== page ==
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Community input will shape mental health action plan


By Kim Walter

WINCHESTER -- Representatives of local health, education and service agencies met Tuesday morning to plan for a community forum on mental health in October.

The goal was to assemble several focus groups to foster logistics of the meeting, as well as to prepare questions for participants.

Joe Shtulman, president of the United Way of Northern Shenandoah Valley, said the decision to hold a community forum came after Vice President Joe Biden last December created a task force and national dialogue on mental health following the massacre at Sandy Hook Elementary School in Newtown, Conn.

The local United Way is leading the discussion along with the National Alliance on Mental Illness of Winchester. A variety of other organizations were represented at the planning meeting, including Valley Health, Healthy Families, Lord Fairifax Community College, Grafton and the Winchester Community Mental Health Center.

Shtulman made one thing clear about the forum in October -- he wants to "hear from everyday people."

"The meeting in October is not a time or place to solve any problems," he said. "This will be a chance to hear from the people who are going through the system and taking care of someone with a mental illness. It will be a time for ideas and sharing of experiences."

After the community forum, it is Shtulman's hope that there will be a number of clear action steps that can be taken to improve resources and support for those impacted by mental illness. He said the focus should be on prevention, not reaction.

Steve Tickner, vice president of NAMI Winchester, explained that a primary problem is the stigma and discrimination that follows the mental health community of today. He said people are fearful of those with mental disorders, although it impacts more individuals than ever.

Mental illness impact one in every four, or close to 60 million, Americans each year.

"This is a disease, and it doesn't discriminate," he said. "It's not something that can simply be overcome by someone's will power. It's time to take the barriers down."

Tickner asked how "mental illness" might become a household phrase -- something that people aren't afraid to talk about -- like cancer is now.

"When I was a young boy, you didn't say the word cancer or connect anyone's name with it," he said. "That was a word that sent someone screaming."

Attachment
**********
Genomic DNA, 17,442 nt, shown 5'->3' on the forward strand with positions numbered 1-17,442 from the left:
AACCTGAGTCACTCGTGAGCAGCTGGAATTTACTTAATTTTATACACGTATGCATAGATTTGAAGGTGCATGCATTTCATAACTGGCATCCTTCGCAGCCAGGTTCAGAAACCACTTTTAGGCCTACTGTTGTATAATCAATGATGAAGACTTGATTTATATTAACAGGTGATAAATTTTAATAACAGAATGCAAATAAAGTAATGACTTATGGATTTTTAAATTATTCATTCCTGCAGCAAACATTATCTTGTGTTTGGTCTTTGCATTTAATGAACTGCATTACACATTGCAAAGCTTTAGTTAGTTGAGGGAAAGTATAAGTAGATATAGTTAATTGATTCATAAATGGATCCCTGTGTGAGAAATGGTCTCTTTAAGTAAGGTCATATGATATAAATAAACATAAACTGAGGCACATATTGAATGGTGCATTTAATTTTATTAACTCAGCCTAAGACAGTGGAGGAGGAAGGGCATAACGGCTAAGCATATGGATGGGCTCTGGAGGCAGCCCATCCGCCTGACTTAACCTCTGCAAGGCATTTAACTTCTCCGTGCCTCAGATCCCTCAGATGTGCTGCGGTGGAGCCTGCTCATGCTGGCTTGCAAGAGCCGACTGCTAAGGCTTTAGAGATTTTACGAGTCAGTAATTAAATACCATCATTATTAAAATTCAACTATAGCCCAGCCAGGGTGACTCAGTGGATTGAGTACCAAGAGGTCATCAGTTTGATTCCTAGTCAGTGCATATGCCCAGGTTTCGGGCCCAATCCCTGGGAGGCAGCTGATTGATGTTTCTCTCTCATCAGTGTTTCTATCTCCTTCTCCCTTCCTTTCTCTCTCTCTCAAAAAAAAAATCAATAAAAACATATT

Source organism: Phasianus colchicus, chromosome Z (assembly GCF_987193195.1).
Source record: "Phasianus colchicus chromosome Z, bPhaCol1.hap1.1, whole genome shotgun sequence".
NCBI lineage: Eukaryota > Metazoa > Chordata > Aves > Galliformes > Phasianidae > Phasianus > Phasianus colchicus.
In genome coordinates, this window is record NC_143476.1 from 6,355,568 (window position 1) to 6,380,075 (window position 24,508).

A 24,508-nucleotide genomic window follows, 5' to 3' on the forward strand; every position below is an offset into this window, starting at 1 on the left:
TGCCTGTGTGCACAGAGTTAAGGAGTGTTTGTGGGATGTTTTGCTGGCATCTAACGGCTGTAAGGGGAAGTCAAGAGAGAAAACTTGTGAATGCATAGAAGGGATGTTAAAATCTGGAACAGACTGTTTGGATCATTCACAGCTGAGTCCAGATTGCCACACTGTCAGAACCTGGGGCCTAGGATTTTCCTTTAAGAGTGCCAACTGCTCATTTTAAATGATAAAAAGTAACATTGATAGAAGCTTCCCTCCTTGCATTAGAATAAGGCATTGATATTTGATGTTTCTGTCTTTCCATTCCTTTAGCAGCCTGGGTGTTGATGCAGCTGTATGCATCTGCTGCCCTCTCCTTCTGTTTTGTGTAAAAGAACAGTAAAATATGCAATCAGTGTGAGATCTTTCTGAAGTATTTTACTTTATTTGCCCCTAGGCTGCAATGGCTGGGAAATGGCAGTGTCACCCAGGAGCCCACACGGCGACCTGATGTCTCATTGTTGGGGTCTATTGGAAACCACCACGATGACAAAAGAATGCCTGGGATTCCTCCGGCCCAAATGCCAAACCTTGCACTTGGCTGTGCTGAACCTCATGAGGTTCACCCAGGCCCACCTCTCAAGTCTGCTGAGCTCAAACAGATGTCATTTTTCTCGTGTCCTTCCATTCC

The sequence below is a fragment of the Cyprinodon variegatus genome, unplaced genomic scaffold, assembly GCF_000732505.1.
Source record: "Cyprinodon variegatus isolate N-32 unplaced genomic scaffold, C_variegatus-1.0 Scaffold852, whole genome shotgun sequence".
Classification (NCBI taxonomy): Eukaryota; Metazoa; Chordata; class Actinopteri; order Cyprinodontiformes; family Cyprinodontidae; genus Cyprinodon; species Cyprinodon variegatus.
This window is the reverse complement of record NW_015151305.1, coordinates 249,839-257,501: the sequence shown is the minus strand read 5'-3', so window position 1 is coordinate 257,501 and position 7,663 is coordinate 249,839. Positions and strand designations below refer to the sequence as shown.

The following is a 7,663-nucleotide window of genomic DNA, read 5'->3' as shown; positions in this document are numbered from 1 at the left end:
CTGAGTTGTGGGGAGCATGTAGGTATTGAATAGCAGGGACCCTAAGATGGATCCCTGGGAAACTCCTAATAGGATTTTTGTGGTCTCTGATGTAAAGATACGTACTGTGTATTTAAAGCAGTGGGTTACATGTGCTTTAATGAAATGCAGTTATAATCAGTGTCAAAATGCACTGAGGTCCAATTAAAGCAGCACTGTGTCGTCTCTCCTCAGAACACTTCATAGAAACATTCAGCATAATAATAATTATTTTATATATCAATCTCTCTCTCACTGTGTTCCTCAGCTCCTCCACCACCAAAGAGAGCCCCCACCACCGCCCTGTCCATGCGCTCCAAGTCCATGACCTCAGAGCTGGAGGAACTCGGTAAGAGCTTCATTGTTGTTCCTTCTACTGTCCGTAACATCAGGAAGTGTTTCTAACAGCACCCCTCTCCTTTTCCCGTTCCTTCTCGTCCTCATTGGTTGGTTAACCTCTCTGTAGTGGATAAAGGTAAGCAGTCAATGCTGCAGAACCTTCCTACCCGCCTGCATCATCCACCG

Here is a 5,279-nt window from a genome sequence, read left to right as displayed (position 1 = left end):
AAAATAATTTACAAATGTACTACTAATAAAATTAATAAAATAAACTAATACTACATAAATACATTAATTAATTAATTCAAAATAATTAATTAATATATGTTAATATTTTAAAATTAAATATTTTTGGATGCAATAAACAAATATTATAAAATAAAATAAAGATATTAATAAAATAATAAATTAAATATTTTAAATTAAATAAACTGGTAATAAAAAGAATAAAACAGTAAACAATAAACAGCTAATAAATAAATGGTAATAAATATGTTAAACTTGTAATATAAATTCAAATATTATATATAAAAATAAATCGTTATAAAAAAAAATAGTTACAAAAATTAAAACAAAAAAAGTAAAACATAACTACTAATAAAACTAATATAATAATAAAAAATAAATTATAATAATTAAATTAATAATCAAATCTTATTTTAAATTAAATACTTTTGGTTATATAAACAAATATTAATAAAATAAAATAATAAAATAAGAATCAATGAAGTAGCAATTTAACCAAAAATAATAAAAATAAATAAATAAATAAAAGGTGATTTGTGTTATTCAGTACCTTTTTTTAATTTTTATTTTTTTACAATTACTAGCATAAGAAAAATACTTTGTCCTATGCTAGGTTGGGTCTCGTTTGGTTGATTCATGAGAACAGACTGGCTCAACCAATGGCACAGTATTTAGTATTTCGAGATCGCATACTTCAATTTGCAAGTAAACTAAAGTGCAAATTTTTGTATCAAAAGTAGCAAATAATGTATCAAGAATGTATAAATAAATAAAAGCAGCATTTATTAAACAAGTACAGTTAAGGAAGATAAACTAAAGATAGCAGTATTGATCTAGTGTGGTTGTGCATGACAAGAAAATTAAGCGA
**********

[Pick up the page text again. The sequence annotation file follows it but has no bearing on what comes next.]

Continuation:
Tickner also suggested that daily language maintains the negative stigma that accompanies mental illness. For instance, he said he often hears someone jokingly refer to someone else as bi-polar, yet never hears someone call another individual "cancer."

Jim Gaynor, CEO of Grafton Integrated Health Network, said the group needed to be careful about trying to "reinvent the wheel."

"When Columbine happened, we had the same meetings and discussions, trying to figure out how we could keep this from happening again," he said. "But here we are. It's like Groundhog's Day."

He and others said they hope to hear from people who wouldn't normally associate themselves with mental illness, or maybe are new to the "crisis mode" that comes with it.

October's forum will split participants up into groups of eight to 10 people. Each group will have one to two facilitators - one to ask questions and keep the conversation on track, and another to take notes. Leaders are hoping for at least 80 individuals.

When trying to think of questions, Shtulman asked that they be open-ended ones, which would allow for the sharing of stories and experiences. He said the conversations should be personal and specific to the community.

A number of ideas were tossed around, including asking about a person's knowledge of local resources, how mental illness has impacted their lives and where they think things could be improved upon.

Dave Stegmaier, director of community relations for U.S. Rep. Frank Wolf, R-10th, suggested a question and explained why the community dialogue was so important to him.

While he was there to represent Wolf, Stegmaier said he also represented the role of caregiver to someone with mental illness. He said his youngest sister has been schizophrenic for decades. He suggested that participants be asked what services and support would be available to them "in an ideal world."

Stegmaier said he was happy to hear that the focus was on getting answers from everyone in the community.

"I think it is great to stop and take a look at what each of us can contribute," he said. "The result should be an action plan that includes all of us."

The community forum is set for 5:30 p.m. Oct. 10 at the Lord Fairfax Community College Corron Center in Middletown. To find out how to help, contact the United Way NSV at 540-536-1610 or email uway@visuallink.com.

Contact staff writer Kim Walter at 540-465-5137 ext. 191, or kwalter@nvdaily.com


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